By Abhinav Ramnarayan
(Bloomberg) — The borrowing costs of European companies dependent on raw materials from Russia and Ukraine jumped as Moscow’s full-scale invasion of its neighbor heightened concern over supply lines running across the continent. European companies as diverse as U.K. chicken manufacturer Boparan Finance Plc, which needs gas and grain, and Swedish- Swiss cosmetics firm Oriflame Holding AG have been hit by the ongoing conflict. Russian President Vladimir Putin’s attack on Ukraine pushed everything from wheat to aluminum prices to new highs. Initial Western sanctions on Russia largely exempted the oil industry, leading to a recovery in markets. However the shock of the invasion, and the threat of worse to come, continues to reverberate through companies exposed to Russia. “Wheat prices, oil prices — everything is going to squeeze these guys,” said Justin Jewell, a high-yield portfolio manager at BlueBay Asset Management, referring to Boparan. He said BlueBay is also avoiding packaging firms because of the potential impact of higher energy prices. The possibility of a conflict has weighed on market sentiment for weeks, particularly on companies with direct exposure to Russian markets, such as oil and gas group Wintershall Dea GmhH, brewer Carlsberg AS and carmaker Renault SA.But the second-tier impact on firms that have no consumer base in the region but rely on their commodities is now sweeping through markets, hinting at further economic disruption set to follow the military action. Specter of More Inflation Haunts Credit Market as Oil Hits $100 French parts manufacturer Constellium and aluminum products maker Novelis Inc. are among companies likely to be affected, said Benjamin Sabahi, head of credit research at Spread Research. Oriflame’s second-largest color cosmetics plant is located in Russia, he said. Oriflame’s April 2026 bonds dropped to a cash price of 84.2 this week, its lowest so far. On the flip-side, European fertilizer producers and chemical crop producers such as Germany’s Bayer AG should benefit from any blockage in Russian exports. “Generally speaking, safe haven assets should be on the rise,” Sabahi said. Distressed Territory Boparan, the U.K.’s biggest poultry supplier, saw its 2025 bonds fall further into distressed territory this week, dropping 3 cents to 78.8 on Thursday, its lowest since November. It was little changed on Friday. Bonds of packaging companies Ardagh Group SA and O-I Glass Inc., both reliant on natural gas, fell to their lowest levels since 2020 this week. Boparan, Constellium, Oriflame and Novelis didn’t immediately respond to requests for comment. An O-I Glass spokesman declined to comment and an Ardagh Group spokeswoman said the company does not have any operations in Russia or Ukraine. Though oil and gas was not included in the Western sanctions, the suspension of the Nord Stream 2 gas pipeline between Russia and Germany hit utilities. German energy firm RWE AG’s 2033 bonds dropped to 93.33, close to an all time low hit earlier this month. While the cost of insuring junk bonds eased on Friday, erasing some of the previous session’s spike, the uncertainty is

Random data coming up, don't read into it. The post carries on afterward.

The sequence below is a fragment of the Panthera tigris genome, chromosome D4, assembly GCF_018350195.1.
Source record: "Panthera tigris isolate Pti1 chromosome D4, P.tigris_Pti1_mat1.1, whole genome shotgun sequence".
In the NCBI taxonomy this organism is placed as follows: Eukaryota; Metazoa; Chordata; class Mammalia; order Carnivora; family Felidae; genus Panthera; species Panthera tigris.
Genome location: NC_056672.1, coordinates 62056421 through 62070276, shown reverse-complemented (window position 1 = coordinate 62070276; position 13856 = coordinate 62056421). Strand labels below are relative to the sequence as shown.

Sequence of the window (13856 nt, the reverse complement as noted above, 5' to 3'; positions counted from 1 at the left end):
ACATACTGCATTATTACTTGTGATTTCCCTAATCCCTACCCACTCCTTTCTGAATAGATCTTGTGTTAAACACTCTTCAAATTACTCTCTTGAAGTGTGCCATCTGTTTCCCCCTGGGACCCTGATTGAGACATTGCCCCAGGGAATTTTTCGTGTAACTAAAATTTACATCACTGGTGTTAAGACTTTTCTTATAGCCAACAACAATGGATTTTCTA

still hurting bond sales. Friday is the 11th trading session in a row without a European junk bond deal, the longest run since the pandemic struck in March 2020.